Majority of Irish women do not know about metastatic breast cancer, Do You?
A new report entitled A Story Half Told, which looks at the extent of misconceptions around metastatic breast cancer (mBC), was launched during the week by a group of leading experts in Dublin. New survey results outlined in the report reveal that 95 per cent of women in Ireland believe breast cancer can be cured if it’s caught and treated early1.
However, early detection does not help survival for metastatic breast cancer patients – average survival for women with metastatic breast cancer is 2-3 years.2
The first of its kind survey was commissioned aims to highlight the extent of misconceptions and misunderstandings surrounding the most advanced stage of breast cancer, and the need to widen the conversation around breast cancer in Ireland to include metastatic breast cancer.
The new results show that a quarter of Irish women have not heard of metastatic breast cancer, despite the fact that general familiarity with breast cancer is high in Ireland (49%) compared to kidney cancer (14%), prostate cancer (25%) and pancreatic cancer (17%).1
Almost 1 in 4 (24%) have heard of mBC but don’t know what it means.16 in 10 Irish women think breast cancer receives a lot of public attention– but well over half (70%) say metastatic breast cancer receives little to no attention.1
According to Professor John Crown, Consultant Medical Oncologist at St Vincent’s University Hospital Dublin:
“Metastatic breast cancer is a common, treatable, life- threatening, life-limiting illness. The needs of patients with metastatic breast cancer are distinct from those of patients with early stage breast cancer. Improved treatment is resulting in longer survival and improve quality of life. The healthcare system needs to do more to improve outcomes for patients with metastatic breast cancer.”
Metastatic breast cancer is the most advanced stage of breast cancer, in which the disease has spread beyond the breast to other organs in the body6. Despite advances in the treatment of breast cancer, approximately 30% of women initially diagnosed with earlier stages of breast cancer eventually develop recurrent advanced or metastatic breast cancer3.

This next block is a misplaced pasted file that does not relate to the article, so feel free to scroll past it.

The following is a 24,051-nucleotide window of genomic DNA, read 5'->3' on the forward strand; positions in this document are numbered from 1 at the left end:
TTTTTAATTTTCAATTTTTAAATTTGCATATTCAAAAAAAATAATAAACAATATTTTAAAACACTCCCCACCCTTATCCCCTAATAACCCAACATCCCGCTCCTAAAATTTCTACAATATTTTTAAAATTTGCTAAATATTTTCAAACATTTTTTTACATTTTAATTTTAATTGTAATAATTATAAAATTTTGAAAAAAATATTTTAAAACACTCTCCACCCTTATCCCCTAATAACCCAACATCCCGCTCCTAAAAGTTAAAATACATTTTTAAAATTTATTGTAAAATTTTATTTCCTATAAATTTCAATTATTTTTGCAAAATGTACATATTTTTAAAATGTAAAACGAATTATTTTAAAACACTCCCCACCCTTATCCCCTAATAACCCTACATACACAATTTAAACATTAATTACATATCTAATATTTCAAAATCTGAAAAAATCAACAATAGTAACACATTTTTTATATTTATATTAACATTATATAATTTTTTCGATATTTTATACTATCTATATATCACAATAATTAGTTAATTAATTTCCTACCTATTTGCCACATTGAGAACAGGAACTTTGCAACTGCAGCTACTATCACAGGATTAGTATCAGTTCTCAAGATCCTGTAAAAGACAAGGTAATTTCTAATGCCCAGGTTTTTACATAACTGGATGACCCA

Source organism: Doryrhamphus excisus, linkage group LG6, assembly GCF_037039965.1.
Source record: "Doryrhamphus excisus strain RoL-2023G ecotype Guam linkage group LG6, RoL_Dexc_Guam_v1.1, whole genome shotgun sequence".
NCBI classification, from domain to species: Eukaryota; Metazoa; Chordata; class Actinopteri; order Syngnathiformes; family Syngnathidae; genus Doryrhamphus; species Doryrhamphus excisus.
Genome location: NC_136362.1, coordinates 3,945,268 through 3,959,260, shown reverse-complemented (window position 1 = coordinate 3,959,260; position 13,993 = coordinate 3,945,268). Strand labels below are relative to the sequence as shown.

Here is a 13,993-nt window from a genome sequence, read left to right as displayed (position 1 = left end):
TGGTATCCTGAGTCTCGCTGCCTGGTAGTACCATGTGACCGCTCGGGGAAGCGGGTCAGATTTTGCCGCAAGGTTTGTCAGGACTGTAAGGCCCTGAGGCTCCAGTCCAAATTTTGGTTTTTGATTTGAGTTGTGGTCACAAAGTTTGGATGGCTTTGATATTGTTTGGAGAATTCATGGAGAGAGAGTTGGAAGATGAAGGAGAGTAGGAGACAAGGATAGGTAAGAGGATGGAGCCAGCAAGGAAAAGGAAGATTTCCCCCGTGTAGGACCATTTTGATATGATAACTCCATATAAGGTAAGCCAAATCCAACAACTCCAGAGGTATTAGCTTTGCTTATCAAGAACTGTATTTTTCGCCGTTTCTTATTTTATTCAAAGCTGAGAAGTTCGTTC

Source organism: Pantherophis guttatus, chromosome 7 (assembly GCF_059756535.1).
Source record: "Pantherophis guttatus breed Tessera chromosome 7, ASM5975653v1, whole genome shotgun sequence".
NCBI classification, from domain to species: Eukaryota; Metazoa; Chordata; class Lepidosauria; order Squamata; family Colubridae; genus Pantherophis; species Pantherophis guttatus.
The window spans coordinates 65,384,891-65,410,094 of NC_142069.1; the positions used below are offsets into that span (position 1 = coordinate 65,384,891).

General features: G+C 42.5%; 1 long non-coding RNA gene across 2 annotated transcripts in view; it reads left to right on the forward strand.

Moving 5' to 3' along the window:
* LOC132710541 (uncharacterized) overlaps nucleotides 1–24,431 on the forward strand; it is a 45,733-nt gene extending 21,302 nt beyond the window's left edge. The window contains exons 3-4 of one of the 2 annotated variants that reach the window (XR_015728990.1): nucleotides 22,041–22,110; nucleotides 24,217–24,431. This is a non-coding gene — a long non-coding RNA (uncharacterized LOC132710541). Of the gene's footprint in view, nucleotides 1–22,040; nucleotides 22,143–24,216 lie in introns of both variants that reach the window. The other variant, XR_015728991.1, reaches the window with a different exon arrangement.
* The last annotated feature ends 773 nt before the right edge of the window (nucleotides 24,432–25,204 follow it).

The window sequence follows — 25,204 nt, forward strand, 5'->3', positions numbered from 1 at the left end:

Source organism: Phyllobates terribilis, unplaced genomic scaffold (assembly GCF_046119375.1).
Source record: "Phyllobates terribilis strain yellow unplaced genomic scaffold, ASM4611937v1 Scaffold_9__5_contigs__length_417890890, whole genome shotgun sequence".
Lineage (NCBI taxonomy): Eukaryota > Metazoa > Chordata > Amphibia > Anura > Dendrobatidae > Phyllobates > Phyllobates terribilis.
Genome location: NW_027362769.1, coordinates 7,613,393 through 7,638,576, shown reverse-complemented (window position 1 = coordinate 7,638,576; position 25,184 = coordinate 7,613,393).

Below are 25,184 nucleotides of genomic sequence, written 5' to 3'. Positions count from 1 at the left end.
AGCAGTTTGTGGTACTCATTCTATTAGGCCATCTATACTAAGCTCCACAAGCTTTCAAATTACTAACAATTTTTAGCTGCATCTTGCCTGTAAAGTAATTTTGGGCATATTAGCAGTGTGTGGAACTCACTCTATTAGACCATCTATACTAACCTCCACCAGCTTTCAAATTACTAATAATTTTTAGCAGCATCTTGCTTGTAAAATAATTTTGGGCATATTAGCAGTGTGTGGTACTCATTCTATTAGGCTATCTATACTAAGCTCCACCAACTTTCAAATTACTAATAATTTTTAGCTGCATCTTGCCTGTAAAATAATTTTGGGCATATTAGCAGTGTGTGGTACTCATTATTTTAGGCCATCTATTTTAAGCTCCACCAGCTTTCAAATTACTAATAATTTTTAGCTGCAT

Early detection does not help survival for metastatic breast cancer patients and average survival is only 2-3 years – although many women can live for much longer3.
“As many as 1,500 to 2,000 people in Ireland are living with mBC at any one time,” said Tara Byrne of Europa Donna Ireland. “Europa Donna Ireland welcomes Pfizer’s A Story Half Told survey, which we hope will play an important part in encouraging a widespread conversation about mBC.
“The experiences and knowledge of those living with mBC are rarely spoken about. This is a situation that compounds the sense of isolation and hopelessness felt by many. Europa Donna Ireland want to build a safe community where people with mBC can connect with each other to find support and share experiences.”
According to Naomi Fitzgibbon of the Irish Cancer Society: “A Story Half Told is important because it raises awareness of the vital issues and misconceptions that women with mBC experience, which match with what women with advanced breast cancer tell us though the Cancer Support Services at the Irish Cancer Society.
“Our hope for the future is that no woman living with mBC will feel isolated, unsupported or lacking in knowledge about their disease. For this to happen the Irish Cancer Society will continue to deliver vital emotional and psychological support, develop tailored information, and conduct research into novel initiatives to address the unmet needs of women with mBC, collaborating with mBC patient representatives and key stakeholders nationally and internationally.”
“The Marie Keating Foundation is very aware of the unmet needs of women with mBC in Ireland and will take on board findings from the recent global decade report to ensure that women and their families understand the true meaning of mBC,” said Helen Forristal of the Marie Keating Foundation. “We will be instrumental in supporting the physical, psychological and financial burdens of those with mBC and their families, and support them through our positive living programmes throughout Ireland.”
Mr. Paul Reid, Managing Director, Pfizer Healthcare Ireland said, “Over the last few decades there has been significant progress and awareness of the needs of breast cancer patients and we now need to elevate the needs of metastatic breast cancer patients. A Story Half Told comes at a time when, globally, leading members of the breast cancer community are acknowledging that progress in metastatic breast cancer has not nearly kept pace with the evolution witnessed in managing early breast cancer.
“Along with our support group partners, we believe that we can do more to educate about the current gaps in conversations about metastatic breast cancer. Through our ongoing work, we hope to address the challenges that continue to exist in the metastatic breast cancer landscape.”
According to the National Cancer Registry of Ireland there are almost 30,000 women living with breast cancer in Ireland4.
The incidence of female breast cancer in Ireland is 12.5% higher than the EU average5, with over 2800 new cases of breast cancer diagnosed each year4. Irish mortality rates are the 3rd highest in the EU5, with over 710 Irish women dying from breast cancer each year4.